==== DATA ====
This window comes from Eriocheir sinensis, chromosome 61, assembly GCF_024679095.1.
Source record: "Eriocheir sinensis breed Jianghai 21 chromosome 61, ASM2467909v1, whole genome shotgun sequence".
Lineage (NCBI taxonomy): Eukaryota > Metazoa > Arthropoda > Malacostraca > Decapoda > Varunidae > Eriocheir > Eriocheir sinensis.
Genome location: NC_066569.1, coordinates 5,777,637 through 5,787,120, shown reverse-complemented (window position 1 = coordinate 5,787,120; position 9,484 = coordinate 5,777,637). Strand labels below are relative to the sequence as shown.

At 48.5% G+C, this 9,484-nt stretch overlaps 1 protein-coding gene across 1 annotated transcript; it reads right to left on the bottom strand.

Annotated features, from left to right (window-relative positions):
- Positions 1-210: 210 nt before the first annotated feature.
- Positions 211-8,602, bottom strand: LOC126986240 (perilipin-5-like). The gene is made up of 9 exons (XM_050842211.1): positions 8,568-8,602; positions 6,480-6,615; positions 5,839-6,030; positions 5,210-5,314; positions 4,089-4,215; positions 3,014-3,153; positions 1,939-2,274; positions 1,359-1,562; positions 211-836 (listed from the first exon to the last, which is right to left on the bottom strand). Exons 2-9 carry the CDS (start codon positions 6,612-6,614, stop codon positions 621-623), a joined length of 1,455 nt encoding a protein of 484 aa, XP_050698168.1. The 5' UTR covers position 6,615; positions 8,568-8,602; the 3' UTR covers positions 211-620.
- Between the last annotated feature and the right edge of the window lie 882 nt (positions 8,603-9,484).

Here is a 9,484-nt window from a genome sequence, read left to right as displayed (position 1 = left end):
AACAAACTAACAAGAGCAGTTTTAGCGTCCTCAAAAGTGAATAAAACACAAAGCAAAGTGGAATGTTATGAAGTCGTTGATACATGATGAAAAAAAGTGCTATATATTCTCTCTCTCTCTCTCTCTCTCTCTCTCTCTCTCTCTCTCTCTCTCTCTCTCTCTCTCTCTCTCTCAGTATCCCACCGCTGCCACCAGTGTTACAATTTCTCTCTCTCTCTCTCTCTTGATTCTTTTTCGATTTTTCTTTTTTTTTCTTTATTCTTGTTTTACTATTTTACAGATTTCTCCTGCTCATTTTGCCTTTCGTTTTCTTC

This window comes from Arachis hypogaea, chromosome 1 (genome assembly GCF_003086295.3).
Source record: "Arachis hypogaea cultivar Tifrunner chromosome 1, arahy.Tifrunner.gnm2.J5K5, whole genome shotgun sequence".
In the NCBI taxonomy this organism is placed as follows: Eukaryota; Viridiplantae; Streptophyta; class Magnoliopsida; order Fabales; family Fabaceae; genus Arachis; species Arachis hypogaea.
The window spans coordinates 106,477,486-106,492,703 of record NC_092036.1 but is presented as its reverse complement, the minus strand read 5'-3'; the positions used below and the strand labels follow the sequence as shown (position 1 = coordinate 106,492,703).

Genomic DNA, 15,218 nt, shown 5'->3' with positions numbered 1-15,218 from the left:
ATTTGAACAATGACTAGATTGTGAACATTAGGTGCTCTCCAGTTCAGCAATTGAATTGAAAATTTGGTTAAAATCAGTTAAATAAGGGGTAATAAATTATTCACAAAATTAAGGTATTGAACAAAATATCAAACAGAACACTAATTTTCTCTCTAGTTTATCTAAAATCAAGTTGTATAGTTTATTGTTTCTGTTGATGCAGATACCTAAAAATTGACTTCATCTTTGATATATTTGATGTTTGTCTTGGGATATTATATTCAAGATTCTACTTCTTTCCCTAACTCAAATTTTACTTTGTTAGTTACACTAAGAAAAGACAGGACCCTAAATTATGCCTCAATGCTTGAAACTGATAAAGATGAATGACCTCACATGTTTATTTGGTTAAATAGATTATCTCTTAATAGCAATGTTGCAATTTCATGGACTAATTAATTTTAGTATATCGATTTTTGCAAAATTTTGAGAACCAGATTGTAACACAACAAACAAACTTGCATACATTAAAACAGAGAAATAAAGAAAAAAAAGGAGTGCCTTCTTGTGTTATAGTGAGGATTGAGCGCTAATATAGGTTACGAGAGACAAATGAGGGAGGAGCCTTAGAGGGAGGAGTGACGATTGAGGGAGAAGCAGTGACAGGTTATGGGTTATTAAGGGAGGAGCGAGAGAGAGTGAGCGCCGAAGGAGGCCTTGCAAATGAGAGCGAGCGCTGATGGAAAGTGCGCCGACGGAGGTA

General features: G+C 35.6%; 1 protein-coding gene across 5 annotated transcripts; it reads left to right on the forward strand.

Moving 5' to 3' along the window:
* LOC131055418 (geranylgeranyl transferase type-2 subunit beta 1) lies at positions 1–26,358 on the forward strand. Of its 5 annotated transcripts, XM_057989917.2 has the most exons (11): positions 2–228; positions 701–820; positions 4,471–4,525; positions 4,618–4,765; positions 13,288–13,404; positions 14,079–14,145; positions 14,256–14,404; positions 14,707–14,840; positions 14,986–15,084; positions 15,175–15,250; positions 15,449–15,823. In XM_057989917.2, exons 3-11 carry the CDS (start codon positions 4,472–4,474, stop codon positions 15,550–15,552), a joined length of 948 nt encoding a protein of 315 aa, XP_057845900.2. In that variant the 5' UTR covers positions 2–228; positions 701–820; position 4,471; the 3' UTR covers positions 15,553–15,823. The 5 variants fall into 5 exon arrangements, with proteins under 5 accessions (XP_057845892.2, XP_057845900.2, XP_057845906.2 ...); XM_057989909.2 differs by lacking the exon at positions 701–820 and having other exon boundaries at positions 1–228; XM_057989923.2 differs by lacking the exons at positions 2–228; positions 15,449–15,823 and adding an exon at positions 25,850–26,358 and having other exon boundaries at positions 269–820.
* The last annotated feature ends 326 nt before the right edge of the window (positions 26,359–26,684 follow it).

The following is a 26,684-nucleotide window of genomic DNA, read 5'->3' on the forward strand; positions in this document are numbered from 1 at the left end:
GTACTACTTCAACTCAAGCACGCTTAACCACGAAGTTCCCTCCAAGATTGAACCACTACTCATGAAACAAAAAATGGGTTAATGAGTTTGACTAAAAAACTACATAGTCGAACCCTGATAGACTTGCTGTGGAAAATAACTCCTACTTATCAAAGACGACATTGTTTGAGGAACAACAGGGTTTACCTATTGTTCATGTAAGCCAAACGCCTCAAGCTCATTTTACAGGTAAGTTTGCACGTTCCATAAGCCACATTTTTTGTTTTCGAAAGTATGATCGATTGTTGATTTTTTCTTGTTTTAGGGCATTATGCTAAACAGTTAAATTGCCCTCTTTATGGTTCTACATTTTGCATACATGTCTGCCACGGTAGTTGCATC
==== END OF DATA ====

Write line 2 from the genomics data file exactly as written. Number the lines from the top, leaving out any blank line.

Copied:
Source record: "Eriocheir sinensis breed Jianghai 21 chromosome 61, ASM2467909v1, whole genome shotgun sequence".